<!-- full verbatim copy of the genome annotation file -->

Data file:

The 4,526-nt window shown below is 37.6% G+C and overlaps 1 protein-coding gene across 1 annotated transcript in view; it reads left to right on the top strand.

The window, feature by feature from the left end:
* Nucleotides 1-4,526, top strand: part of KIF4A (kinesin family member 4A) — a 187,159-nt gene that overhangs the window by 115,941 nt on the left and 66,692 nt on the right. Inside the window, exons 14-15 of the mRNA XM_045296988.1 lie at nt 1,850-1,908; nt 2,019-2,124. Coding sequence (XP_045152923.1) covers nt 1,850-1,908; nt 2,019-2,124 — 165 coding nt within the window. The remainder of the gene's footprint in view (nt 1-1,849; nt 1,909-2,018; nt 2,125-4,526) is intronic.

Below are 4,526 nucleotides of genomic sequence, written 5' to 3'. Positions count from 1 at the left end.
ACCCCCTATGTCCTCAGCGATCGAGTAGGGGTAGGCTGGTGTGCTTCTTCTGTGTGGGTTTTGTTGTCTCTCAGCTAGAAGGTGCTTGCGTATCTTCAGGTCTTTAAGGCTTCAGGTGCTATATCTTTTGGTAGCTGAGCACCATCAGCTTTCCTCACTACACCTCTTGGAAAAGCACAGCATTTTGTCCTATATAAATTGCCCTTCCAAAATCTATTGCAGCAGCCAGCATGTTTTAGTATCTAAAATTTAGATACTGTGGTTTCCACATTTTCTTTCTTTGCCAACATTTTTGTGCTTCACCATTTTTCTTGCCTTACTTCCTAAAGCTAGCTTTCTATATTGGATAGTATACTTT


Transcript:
The 4,526-nt window shown below is 37.6% G+C and overlaps 1 protein-coding gene across 1 annotated transcript in view; it reads left to right on the top strand.

The window, feature by feature from the left end:
* Nucleotides 1-4,526, top strand: part of KIF4A (kinesin family member 4A) — a 187,159-nt gene that overhangs the window by 115,941 nt on the left and 66,692 nt on the right. Inside the window, exons 14-15 of the mRNA XM_045296988.1 lie at nt 1,850-1,908; nt 2,019-2,124. Coding sequence (XP_045152923.1) covers nt 1,850-1,908; nt 2,019-2,124 — 165 coding nt within the window. The remainder of the gene's footprint in view (nt 1-1,849; nt 1,909-2,018; nt 2,125-4,526) is intronic.

Below are 4,526 nucleotides of genomic sequence, written 5' to 3'. Positions count from 1 at the left end.
ACCCCCTATGTCCTCAGCGATCGAGTAGGGGTAGGCTGGTGTGCTTCTTCTGTGTGGGTTTTGTTGTCTCTCAGCTAGAAGGTGCTTGCGTATCTTCAGGTCTTTAAGGCTTCAGGTGCTATATCTTTTGGTAGCTGAGCACCATCAGCTTTCCTCACTACACCTCTTGGAAAAGCACAGCATTTTGTCCTATATAAATTGCCCTTCCAAAATCTATTGCAGCAGCCAGCATGTTTTAGTATCTAAAATTTAGATACTGTGGTTTCCACATTTTCTTTCTTTGCCAACATTTTTGTGCTTCACCATTTTTCTTGCCTTACTTCCTAAAGCTAGCTTTCTATATTGGATAGTATACTTT